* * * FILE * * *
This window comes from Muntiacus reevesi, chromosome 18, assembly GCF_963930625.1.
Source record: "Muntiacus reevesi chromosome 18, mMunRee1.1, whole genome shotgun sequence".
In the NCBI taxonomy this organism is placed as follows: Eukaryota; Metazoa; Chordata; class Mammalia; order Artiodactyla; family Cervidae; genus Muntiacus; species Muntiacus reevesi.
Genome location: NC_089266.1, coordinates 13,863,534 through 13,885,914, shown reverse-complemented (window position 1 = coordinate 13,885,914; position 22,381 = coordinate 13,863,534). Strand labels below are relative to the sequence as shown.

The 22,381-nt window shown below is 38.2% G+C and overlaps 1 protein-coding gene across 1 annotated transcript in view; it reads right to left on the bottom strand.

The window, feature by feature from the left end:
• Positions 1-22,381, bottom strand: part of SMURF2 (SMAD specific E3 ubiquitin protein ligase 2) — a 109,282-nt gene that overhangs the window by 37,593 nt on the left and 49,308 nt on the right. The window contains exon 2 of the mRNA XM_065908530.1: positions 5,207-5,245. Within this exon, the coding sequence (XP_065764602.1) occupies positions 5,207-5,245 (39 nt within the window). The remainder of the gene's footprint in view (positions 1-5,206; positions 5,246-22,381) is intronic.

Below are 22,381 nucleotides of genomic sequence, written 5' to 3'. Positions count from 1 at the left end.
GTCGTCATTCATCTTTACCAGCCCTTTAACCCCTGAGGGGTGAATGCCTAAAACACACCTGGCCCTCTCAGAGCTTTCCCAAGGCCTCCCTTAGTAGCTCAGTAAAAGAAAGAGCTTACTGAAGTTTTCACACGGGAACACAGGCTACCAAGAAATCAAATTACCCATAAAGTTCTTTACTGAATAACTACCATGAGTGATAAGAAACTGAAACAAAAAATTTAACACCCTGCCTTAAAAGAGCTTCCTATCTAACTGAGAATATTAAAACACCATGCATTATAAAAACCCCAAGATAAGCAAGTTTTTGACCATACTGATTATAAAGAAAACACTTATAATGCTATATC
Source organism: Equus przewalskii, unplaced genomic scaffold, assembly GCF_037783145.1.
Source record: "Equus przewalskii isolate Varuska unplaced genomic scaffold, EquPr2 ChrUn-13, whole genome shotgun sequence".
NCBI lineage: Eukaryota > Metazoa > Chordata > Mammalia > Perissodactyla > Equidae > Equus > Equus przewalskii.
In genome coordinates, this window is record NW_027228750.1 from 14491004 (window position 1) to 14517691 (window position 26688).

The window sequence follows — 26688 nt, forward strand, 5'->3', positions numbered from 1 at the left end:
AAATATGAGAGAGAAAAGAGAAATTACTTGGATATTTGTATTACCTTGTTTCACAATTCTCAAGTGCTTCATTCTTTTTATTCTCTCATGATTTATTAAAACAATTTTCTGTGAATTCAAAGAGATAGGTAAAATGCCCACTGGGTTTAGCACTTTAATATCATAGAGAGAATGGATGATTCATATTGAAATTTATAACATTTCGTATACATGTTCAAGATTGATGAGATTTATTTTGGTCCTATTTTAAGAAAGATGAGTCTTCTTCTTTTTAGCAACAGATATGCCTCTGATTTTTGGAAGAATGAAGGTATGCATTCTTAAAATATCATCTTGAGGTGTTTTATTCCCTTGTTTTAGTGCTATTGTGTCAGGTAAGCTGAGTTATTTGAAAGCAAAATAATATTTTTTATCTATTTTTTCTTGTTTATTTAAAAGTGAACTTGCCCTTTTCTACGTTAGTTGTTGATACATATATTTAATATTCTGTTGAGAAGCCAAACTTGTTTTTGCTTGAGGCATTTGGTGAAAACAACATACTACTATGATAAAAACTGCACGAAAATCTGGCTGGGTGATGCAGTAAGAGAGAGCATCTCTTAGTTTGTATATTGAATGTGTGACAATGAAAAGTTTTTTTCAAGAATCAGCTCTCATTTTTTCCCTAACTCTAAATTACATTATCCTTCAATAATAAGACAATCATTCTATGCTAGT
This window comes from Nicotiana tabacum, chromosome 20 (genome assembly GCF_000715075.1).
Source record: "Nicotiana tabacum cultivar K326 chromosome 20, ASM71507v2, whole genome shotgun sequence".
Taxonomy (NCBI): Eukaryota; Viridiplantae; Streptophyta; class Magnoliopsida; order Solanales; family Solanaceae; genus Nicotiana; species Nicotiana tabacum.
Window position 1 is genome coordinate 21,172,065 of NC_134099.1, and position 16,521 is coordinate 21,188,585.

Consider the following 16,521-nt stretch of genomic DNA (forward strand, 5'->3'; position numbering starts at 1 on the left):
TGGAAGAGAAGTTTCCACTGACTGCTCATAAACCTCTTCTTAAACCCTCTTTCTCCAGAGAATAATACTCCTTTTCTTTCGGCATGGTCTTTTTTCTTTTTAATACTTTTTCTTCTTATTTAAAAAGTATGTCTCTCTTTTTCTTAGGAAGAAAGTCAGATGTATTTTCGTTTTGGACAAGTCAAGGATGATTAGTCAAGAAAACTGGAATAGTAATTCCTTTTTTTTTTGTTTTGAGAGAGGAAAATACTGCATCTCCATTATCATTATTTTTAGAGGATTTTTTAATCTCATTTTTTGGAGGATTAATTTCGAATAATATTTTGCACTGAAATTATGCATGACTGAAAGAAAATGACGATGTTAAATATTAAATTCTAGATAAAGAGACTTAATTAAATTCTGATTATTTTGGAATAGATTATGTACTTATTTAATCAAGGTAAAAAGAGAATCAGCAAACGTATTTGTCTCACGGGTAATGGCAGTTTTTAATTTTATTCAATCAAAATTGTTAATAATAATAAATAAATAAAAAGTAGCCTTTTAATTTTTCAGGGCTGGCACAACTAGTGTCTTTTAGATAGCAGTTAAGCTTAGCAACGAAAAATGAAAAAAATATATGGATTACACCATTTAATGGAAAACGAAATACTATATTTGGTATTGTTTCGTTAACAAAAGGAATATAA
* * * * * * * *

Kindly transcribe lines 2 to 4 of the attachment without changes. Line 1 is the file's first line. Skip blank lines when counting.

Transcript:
Source record: "Muntiacus reevesi chromosome 18, mMunRee1.1, whole genome shotgun sequence".
In the NCBI taxonomy this organism is placed as follows: Eukaryota; Metazoa; Chordata; class Mammalia; order Artiodactyla; family Cervidae; genus Muntiacus; species Muntiacus reevesi.
Genome location: NC_089266.1, coordinates 13,863,534 through 13,885,914, shown reverse-complemented (window position 1 = coordinate 13,885,914; position 22,381 = coordinate 13,863,534). Strand labels below are relative to the sequence as shown.